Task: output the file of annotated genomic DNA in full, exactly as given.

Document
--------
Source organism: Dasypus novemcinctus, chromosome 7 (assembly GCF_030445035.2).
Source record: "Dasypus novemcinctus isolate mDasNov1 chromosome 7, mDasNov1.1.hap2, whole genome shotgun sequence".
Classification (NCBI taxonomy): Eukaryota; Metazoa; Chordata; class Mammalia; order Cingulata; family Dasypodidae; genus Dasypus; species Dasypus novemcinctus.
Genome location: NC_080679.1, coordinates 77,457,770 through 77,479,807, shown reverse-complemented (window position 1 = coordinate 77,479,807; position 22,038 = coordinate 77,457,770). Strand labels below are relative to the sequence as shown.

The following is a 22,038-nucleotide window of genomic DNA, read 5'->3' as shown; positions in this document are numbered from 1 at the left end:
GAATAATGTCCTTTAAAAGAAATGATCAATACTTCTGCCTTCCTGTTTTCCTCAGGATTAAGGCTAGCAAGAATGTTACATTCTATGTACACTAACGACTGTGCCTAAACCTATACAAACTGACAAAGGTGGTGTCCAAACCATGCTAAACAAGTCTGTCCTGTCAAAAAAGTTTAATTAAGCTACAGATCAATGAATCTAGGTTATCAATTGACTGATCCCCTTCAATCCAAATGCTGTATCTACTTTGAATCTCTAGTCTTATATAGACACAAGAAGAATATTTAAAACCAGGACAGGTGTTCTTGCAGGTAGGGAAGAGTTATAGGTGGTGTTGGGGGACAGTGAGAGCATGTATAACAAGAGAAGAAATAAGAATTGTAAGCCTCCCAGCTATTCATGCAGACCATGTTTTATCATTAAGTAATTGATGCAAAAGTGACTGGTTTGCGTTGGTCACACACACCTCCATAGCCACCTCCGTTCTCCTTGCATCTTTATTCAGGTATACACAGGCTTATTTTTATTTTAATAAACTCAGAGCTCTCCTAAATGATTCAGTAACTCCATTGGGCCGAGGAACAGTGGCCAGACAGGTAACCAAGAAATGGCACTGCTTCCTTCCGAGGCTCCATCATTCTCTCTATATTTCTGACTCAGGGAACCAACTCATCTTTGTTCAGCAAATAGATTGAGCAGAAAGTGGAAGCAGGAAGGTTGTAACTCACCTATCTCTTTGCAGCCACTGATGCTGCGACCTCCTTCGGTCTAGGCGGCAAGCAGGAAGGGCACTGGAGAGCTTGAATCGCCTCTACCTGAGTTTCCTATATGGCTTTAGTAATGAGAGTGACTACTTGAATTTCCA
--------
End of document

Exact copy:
Source organism: Dasypus novemcinctus, chromosome 7 (assembly GCF_030445035.2).
Source record: "Dasypus novemcinctus isolate mDasNov1 chromosome 7, mDasNov1.1.hap2, whole genome shotgun sequence".
Classification (NCBI taxonomy): Eukaryota; Metazoa; Chordata; class Mammalia; order Cingulata; family Dasypodidae; genus Dasypus; species Dasypus novemcinctus.
Genome location: NC_080679.1, coordinates 77,457,770 through 77,479,807, shown reverse-complemented (window position 1 = coordinate 77,479,807; position 22,038 = coordinate 77,457,770). Strand labels below are relative to the sequence as shown.

The following is a 22,038-nucleotide window of genomic DNA, read 5'->3' as shown; positions in this document are numbered from 1 at the left end:
GAATAATGTCCTTTAAAAGAAATGATCAATACTTCTGCCTTCCTGTTTTCCTCAGGATTAAGGCTAGCAAGAATGTTACATTCTATGTACACTAACGACTGTGCCTAAACCTATACAAACTGACAAAGGTGGTGTCCAAACCATGCTAAACAAGTCTGTCCTGTCAAAAAAGTTTAATTAAGCTACAGATCAATGAATCTAGGTTATCAATTGACTGATCCCCTTCAATCCAAATGCTGTATCTACTTTGAATCTCTAGTCTTATATAGACACAAGAAGAATATTTAAAACCAGGACAGGTGTTCTTGCAGGTAGGGAAGAGTTATAGGTGGTGTTGGGGGACAGTGAGAGCATGTATAACAAGAGAAGAAATAAGAATTGTAAGCCTCCCAGCTATTCATGCAGACCATGTTTTATCATTAAGTAATTGATGCAAAAGTGACTGGTTTGCGTTGGTCACACACACCTCCATAGCCACCTCCGTTCTCCTTGCATCTTTATTCAGGTATACACAGGCTTATTTTTATTTTAATAAACTCAGAGCTCTCCTAAATGATTCAGTAACTCCATTGGGCCGAGGAACAGTGGCCAGACAGGTAACCAAGAAATGGCACTGCTTCCTTCCGAGGCTCCATCATTCTCTCTATATTTCTGACTCAGGGAACCAACTCATCTTTGTTCAGCAAATAGATTGAGCAGAAAGTGGAAGCAGGAAGGTTGTAACTCACCTATCTCTTTGCAGCCACTGATGCTGCGACCTCCTTCGGTCTAGGCGGCAAGCAGGAAGGGCACTGGAGAGCTTGAATCGCCTCTACCTGAGTTTCCTATATGGCTTTAGTAATGAGAGTGACTACTTGAATTTCCA